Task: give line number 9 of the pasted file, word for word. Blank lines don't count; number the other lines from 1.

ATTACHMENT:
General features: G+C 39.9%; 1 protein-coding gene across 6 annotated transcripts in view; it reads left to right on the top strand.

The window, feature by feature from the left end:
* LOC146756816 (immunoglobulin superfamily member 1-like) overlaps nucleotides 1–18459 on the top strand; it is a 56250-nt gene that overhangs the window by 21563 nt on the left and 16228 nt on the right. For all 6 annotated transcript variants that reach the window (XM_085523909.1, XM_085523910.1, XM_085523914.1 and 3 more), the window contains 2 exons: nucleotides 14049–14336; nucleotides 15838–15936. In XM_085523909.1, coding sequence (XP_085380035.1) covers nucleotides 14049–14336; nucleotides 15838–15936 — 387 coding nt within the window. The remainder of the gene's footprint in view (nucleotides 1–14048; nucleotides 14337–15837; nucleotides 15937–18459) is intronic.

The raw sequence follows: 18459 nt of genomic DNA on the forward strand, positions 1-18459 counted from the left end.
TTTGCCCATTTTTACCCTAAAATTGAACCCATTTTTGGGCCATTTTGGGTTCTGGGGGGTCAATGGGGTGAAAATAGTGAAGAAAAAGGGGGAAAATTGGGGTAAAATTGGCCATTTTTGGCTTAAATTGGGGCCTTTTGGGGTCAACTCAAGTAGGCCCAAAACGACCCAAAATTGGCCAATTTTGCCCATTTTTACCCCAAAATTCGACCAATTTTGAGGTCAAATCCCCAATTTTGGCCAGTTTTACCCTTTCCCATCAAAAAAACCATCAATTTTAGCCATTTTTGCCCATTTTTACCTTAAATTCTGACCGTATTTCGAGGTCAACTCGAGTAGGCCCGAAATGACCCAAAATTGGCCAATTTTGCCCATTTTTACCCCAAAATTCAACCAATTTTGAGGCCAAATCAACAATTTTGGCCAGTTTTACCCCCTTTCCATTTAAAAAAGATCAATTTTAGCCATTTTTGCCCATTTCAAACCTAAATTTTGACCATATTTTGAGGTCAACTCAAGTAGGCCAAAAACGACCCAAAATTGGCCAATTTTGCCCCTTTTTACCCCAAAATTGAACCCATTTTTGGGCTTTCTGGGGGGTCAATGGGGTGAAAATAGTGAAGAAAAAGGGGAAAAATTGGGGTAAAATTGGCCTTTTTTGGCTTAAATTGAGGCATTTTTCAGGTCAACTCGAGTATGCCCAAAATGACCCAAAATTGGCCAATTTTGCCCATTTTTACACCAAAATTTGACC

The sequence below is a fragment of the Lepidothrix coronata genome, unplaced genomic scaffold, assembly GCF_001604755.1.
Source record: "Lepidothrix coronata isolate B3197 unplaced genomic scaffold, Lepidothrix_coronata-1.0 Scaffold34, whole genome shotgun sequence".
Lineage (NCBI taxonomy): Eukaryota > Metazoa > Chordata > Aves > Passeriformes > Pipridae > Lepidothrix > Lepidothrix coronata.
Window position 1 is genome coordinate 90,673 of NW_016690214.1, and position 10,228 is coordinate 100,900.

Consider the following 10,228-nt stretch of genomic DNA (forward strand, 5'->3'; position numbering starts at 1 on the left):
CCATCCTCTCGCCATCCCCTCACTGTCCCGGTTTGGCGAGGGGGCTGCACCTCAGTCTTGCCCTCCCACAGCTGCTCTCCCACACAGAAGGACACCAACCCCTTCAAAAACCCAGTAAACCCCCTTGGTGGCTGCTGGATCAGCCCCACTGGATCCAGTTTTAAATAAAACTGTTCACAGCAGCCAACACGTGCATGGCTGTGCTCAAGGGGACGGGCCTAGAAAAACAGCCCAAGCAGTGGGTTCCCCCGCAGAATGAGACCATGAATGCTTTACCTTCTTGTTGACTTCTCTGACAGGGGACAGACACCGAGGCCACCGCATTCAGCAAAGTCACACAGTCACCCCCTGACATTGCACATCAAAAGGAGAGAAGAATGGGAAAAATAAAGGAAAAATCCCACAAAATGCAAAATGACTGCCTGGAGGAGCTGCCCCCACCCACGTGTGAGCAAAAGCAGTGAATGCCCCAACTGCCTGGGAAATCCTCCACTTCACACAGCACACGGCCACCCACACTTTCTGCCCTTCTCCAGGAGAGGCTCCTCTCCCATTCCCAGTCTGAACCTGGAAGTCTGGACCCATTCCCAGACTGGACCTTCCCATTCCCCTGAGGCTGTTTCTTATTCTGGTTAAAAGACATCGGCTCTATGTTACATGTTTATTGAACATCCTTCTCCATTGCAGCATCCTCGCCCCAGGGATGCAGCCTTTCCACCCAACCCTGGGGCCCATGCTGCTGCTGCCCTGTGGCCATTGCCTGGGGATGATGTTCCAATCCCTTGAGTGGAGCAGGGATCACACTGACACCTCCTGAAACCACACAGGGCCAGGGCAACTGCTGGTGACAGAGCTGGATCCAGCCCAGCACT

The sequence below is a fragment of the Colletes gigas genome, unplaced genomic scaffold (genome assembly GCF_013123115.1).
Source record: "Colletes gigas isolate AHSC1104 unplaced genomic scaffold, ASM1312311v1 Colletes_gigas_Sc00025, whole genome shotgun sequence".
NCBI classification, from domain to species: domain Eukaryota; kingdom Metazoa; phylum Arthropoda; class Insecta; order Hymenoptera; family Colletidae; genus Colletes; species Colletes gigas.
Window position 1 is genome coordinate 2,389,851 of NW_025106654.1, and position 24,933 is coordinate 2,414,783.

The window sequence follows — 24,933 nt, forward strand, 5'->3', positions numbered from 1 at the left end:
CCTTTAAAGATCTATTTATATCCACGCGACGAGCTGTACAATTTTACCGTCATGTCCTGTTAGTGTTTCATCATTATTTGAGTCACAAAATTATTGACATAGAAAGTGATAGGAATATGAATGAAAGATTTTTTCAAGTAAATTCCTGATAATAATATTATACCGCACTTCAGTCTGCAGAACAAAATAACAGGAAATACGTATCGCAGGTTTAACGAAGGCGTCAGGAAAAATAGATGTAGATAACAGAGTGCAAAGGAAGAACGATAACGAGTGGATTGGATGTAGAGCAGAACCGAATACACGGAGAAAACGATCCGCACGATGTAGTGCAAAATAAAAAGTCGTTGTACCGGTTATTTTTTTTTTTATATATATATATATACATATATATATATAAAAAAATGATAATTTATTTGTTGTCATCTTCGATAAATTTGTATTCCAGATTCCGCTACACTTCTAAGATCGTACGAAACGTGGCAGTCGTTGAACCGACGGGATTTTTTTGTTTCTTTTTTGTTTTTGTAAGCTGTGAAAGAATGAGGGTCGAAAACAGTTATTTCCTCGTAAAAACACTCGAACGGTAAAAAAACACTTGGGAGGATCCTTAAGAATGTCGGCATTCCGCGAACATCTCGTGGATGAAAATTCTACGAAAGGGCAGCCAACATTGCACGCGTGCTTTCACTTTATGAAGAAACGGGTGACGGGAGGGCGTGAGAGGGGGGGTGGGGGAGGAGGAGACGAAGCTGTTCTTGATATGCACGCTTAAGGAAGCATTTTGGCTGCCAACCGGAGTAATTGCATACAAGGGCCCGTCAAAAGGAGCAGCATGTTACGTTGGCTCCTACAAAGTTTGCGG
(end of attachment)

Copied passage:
Window position 1 is genome coordinate 90,673 of NW_016690214.1, and position 10,228 is coordinate 100,900.